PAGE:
Belgium may be a small country in Western Europe, but it packs a lot of history within its borders: knights who went on crusades, the place where Napoleon met his Waterloo and which felt the effects of World War I && II. Because it’s so small, visitors can get to almost any of the tourist attractions in Belgium with three or four hours of train travel. Belgium is also the place that gave the world Belgian waffles, if more incentive is needed to travel there.
Grand Place, Brussels
La Grand Place, or De Grote Markt in Dutch, is surrounded by beautiful guildhalls and other buildings dating from the 14th to 17th centuries. One side is dominated by the ornate medieval town hall, a masterpiece of Gothic architecture. Grand Place was named a UNESCO World Heritage Site for its outstanding blend of architectural and artistic styles. The square is busy with tourists and locals at all times of year, but especially in August of alternate years, when the center is filled with the 75- by 24-meter Flower Carpet, made up of more than 700,000 cut begonias. Tip: you’ll get the best full view of the beautiful designs from the balcony of the town hall.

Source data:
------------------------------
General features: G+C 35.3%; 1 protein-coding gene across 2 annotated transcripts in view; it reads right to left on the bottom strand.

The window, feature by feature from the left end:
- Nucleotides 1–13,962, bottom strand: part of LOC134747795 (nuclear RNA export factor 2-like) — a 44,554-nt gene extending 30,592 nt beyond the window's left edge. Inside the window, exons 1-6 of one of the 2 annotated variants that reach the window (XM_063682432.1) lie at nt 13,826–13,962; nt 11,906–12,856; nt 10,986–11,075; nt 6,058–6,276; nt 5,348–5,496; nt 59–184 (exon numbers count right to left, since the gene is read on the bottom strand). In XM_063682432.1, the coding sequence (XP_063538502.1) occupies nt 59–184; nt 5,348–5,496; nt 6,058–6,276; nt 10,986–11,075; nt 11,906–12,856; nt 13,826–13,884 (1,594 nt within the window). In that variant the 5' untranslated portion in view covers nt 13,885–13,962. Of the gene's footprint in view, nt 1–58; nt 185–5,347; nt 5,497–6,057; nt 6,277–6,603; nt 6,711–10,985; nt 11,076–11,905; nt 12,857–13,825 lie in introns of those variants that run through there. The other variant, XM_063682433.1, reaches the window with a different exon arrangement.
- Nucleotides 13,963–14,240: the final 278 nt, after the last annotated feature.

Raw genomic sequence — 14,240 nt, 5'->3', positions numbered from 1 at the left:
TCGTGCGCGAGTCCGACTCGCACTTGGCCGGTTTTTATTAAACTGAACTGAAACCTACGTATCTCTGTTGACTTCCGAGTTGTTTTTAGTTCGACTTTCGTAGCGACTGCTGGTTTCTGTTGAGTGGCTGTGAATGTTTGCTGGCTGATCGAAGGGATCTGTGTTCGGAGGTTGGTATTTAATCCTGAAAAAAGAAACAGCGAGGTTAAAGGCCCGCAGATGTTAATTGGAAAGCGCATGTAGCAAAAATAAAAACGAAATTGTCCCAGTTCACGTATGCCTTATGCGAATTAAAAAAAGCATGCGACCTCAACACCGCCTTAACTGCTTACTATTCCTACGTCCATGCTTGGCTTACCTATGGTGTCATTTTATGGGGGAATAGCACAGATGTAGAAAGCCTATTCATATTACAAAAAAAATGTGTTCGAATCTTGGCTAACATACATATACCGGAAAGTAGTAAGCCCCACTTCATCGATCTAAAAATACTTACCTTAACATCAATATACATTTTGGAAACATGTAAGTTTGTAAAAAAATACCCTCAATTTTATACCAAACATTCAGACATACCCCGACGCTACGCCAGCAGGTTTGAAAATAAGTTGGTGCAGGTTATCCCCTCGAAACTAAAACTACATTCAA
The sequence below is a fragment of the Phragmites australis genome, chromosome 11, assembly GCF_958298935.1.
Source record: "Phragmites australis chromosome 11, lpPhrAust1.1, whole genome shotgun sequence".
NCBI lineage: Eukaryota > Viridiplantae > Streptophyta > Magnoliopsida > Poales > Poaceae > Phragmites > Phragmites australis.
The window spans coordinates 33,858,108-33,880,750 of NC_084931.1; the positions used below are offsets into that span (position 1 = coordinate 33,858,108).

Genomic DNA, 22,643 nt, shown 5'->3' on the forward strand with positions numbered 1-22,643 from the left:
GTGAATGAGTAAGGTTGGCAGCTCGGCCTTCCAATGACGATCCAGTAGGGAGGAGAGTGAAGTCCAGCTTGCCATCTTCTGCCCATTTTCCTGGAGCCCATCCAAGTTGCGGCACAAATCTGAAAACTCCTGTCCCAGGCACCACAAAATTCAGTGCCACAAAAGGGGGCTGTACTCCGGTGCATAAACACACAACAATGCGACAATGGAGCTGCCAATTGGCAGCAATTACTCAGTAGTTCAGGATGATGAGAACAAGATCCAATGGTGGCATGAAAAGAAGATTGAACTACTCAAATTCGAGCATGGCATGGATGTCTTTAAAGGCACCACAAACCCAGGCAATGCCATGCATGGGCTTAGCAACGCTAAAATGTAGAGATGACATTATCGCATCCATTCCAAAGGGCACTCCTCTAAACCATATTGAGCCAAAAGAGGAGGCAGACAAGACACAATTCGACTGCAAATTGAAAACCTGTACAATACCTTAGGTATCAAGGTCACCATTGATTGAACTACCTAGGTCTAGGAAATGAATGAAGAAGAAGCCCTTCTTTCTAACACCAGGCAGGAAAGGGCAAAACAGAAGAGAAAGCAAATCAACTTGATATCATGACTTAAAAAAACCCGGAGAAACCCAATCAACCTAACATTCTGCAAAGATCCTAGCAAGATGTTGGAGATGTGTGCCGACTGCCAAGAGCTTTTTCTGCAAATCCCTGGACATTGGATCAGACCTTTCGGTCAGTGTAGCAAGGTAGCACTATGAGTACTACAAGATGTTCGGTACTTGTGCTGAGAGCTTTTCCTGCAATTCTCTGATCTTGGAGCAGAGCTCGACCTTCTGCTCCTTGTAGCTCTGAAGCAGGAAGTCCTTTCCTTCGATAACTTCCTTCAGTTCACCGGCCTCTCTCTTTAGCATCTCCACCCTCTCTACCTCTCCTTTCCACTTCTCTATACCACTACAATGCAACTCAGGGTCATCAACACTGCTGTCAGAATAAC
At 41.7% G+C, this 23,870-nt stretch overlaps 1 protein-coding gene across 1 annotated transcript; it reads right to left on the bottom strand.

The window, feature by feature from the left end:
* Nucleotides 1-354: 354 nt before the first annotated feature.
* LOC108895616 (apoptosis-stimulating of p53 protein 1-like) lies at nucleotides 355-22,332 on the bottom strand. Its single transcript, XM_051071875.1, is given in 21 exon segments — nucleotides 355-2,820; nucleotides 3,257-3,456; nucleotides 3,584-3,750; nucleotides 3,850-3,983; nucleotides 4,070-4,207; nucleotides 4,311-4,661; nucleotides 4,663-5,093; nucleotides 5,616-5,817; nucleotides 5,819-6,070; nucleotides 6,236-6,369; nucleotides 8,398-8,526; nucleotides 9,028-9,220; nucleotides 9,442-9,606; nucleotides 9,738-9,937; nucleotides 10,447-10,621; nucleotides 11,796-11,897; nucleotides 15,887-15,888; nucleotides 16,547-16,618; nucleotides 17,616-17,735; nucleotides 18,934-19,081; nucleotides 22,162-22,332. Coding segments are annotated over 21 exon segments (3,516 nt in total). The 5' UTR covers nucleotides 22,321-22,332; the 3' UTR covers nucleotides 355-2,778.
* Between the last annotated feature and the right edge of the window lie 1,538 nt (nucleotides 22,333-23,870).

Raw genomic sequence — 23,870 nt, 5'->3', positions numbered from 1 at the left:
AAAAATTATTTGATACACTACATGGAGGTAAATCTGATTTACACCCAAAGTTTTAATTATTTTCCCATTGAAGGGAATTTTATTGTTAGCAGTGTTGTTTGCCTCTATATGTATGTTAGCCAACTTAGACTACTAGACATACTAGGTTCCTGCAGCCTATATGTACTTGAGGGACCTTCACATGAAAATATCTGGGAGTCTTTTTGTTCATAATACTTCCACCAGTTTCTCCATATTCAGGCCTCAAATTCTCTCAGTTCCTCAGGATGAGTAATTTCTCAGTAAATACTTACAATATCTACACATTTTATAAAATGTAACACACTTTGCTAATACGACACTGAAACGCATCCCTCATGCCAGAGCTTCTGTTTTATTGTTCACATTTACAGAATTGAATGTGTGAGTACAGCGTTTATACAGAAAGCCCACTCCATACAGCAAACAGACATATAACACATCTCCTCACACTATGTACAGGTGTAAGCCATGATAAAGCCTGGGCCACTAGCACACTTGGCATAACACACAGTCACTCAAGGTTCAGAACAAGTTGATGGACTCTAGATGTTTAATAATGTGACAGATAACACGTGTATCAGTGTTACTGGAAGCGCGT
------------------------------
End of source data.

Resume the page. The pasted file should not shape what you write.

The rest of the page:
This hugely impressive fort was once the grand home of the counts of Flanders, who took their inspiration for castle-building from the bulky castles the Crusaders built in Syria. Today, Gravensteen is one of Europe’s best surviving examples of a moated fortress and has been incredibly well-preserved. Its strong and impressively thick and high walls soar up from the waters of the river Lieve right in the middle of the old town of Ghent, rising above the rooftops of the surrounding streets. Inside, the vast arched halls and chambers contain exhibits of medieval life, but it’s the castle’s architecture itself that is the real star of the show. Climb up the staircase to the roof for panoramic views across town before strolling through Ghent’s charming stone-paved streets.
Cathedral of Saint Bavo
This majestic cathedral with its high Gothic choir and Romanesque crypt showcases the best of religious architecture in Belgium and is Ghent’s most outstanding tourist attraction. Although the soaring building, with its harmonious stained glass windows, is a highlight in itself, most people come here to see the famous artwork that graces the interior; specifically the Flemish masterpiece known as The Altar of Ghent. Once you’ve viewed the painting though, don’t miss the mammoth crypt under the cathedral, which contains important tombs and some beautiful wall paintings.
It is sometimes said that Belgian food is served in the quantity of German cuisine but with the quality of French food. Outside the country, Belgium is best known for its chocolate, waffles, fries and beer. … Belgians typically eat three meals a day, with a light breakfast, medium lunch, a snack and large dinner.